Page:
If I didn't know a bit about Christine already, I would say I would love her just by the list of books that she listed as her favorite dystopians.

chicareader(at)gmail.com

Jessy said...

Iknow, I think dystopian is now my favorite genre.

findjessyhere at gmail dot com

Lucia (iLive, iLaugh, iLove Books) said...

I love owls so much. :) They can be cute, fluffy, and fierce, all at the same time. And they're wise!

iLiveiLaughiLoveBooks@gmail.com

Blodeuedd said...

Nice post :)
After having read so many great dystopia books I do itch to start a book of my own

mendy said...

Gotta move this book up my to read list :)

mendyha26@gmail.com

Jenny N. said...

My cousin might like this one. He's not much of a reader but has read a couple book I've recommended to him in the past.

LindsayWrites said...

enter me! =]

americangirlie1991 AT yahoo DOT com

Tore said...

Please enter me in contest. I would love to read her books. They all sound very good. Tore923@aol.com

Jennisis said...

I think this book sounds fabulous! Please enter me: Jennisis AT comcast DOT net

Melissa (Books and Things) said...

Forget the boys! I wanna read it. ;) Oh, I do love owls.

books (dot) things (at) yahoo (dot) com

Riv Re said...

I didn't realize this was a dystopian, but I'm very interested!
Owls are incredible. I'm not much of a bird person, and owls aren't my favorite of them, but they're still really pretty.
(RIP Hedwig)
Great interview! Love the last question.

rivkarno1(at)hotmail(dot)com

Scoot said...

I had not heard of this book before, but I am going to add it to my TBR list. It sounds intriguing! Thanks for the great interview!

seescootread[at]gmail[dot]com

Candace said...

I've been wanting this book mostly because I LOVE owls. Now I want it because the author is awesome and the book sounds amazing, lol. Great interview!
candace_redinger at yahoo dot com

MannaB said...

1984 has been on my to read list forever and yet I still have not even picked it up. Same goes with Fahrenheit 451.

crazypplrok at gmail dot com

Lydia K said...

The book looks great! I'll have to watch out for it now.
New follower, hello!

Lexie@BookBug said...

I love that there are authors out there who write books for boys since I want my own son to share my passion of reading.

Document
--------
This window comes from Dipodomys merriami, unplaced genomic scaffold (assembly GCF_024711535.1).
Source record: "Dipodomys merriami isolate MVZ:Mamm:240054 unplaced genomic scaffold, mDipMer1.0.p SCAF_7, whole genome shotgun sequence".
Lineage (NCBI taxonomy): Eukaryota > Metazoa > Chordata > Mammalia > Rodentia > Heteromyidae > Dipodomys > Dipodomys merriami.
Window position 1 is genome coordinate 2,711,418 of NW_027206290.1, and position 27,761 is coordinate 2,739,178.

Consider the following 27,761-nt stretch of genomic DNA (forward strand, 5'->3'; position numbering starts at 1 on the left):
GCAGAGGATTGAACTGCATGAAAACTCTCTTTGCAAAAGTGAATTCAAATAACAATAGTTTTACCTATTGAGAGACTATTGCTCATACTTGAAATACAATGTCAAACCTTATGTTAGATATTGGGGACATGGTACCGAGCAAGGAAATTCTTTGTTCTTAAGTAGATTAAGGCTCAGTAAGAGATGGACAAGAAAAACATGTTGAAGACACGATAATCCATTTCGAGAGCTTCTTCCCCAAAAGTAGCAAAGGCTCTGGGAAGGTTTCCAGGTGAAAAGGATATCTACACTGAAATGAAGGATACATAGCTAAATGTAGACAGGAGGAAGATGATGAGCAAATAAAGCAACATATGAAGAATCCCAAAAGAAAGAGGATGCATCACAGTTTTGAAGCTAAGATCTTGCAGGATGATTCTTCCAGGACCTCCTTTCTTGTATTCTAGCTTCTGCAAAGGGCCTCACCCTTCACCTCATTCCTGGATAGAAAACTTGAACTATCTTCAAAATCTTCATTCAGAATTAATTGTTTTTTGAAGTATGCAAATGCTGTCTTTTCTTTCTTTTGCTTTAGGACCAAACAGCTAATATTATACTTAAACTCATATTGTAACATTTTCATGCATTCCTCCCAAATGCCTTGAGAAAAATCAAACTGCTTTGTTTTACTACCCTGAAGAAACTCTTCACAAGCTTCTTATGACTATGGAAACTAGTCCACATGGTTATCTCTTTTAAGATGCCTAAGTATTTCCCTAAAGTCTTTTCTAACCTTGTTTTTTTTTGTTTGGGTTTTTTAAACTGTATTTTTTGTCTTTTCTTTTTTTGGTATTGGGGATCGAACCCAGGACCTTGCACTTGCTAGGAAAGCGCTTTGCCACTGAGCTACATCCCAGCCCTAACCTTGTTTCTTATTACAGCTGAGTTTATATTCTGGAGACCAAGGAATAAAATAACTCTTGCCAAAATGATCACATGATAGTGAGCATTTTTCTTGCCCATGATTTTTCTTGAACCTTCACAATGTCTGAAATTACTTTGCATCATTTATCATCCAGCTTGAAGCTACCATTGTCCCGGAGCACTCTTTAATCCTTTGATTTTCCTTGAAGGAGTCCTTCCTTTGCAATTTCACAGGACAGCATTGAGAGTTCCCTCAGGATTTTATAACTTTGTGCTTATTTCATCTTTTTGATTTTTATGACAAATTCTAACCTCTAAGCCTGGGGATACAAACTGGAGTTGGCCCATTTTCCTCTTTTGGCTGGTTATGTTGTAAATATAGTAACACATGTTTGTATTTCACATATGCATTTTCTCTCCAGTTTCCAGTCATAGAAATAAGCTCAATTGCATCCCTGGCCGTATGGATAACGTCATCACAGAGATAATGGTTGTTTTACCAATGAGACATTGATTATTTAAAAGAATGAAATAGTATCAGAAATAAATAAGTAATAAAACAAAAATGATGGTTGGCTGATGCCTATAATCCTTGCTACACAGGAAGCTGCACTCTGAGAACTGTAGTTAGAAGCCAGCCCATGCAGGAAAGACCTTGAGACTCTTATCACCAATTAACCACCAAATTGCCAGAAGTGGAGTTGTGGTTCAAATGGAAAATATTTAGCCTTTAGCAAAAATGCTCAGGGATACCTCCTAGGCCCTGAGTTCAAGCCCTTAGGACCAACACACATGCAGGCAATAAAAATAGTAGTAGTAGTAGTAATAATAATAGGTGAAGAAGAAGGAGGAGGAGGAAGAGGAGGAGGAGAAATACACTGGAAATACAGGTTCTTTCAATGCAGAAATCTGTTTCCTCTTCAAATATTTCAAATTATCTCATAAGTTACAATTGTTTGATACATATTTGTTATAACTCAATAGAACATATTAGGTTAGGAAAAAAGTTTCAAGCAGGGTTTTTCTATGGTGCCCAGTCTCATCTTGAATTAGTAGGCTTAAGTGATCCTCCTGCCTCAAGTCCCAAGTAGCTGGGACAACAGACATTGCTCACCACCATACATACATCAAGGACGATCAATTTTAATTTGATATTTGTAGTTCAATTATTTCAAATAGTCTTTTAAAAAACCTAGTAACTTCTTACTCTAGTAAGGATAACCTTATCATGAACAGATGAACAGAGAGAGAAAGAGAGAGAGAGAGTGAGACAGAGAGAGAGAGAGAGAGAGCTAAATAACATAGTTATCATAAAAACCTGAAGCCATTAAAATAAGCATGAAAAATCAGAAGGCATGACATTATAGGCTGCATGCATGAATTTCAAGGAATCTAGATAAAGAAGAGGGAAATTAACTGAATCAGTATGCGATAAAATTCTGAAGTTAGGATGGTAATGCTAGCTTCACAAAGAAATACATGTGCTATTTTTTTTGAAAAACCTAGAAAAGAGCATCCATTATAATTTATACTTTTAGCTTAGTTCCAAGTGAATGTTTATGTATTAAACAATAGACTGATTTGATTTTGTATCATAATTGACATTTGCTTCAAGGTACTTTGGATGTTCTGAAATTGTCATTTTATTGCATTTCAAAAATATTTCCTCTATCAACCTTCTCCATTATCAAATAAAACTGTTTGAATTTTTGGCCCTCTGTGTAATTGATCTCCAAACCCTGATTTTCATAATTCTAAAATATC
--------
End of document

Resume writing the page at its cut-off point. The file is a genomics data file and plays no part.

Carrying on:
lexie.bookbug at gmail dot com

Emily a.k.a WilowRaven : ) said...

The Owl Keeper was such a fantastic book! Thanks for reminding me I need to still buy my own copy :)

meggerfly said...

Great interview!

rootml1 AT hotmail DOT com

Anki said...

Sound interesting! Gonna add it to my loong pile of books :)......

coolccs.anki@gmail.com

melissasmeanderings said...

Love owls:)

mk261274 at gmail dot com

Jamie Kline said...

This book sounds good! I enjoyed reading the interview too, especially the random question!!

JamesterCK@yahoo.com

Jules@OneBookShy said...

Great interview. I've been reading rave reviews for this book around the blogisphere. It's on my wish list now.

Thanks!
Jules
onebookshy at yahoo dot com

Shannon O'Donnell said...

I think The Owl Keeper looks fantastic! Great interview, Liz. :-)

mrso_d at yahoo dot com

therealsharon said...

Cool!

Venus001616 AT hotmail DOT com

Ronyka7 said...

good interview the book sound good.

flaka.077atgmaildotcom

Kailia Sage said...

I remember reading your review of this book! I still haven't read it but it sound just as good! great interview!

twilightforever.edward at gmail dot com

Linda @ Most Important Letter said...

Wow, great interview! I'm a big fan of dystopia, so I think The Owl Keeper will be a great read for me. :)

Linda @ Most Important Letter
mostimportantletter@gmail.com
http://mostimportantletter.wordpress.com

Maria said...

Love the interview!:)
This has been on my wishlist for a while, can't wait to read it.

tirachii(at)yahoo(dot)com

Jolene and Family said...

Love the interview, adding this to my TBR

june111(at)att(dot)net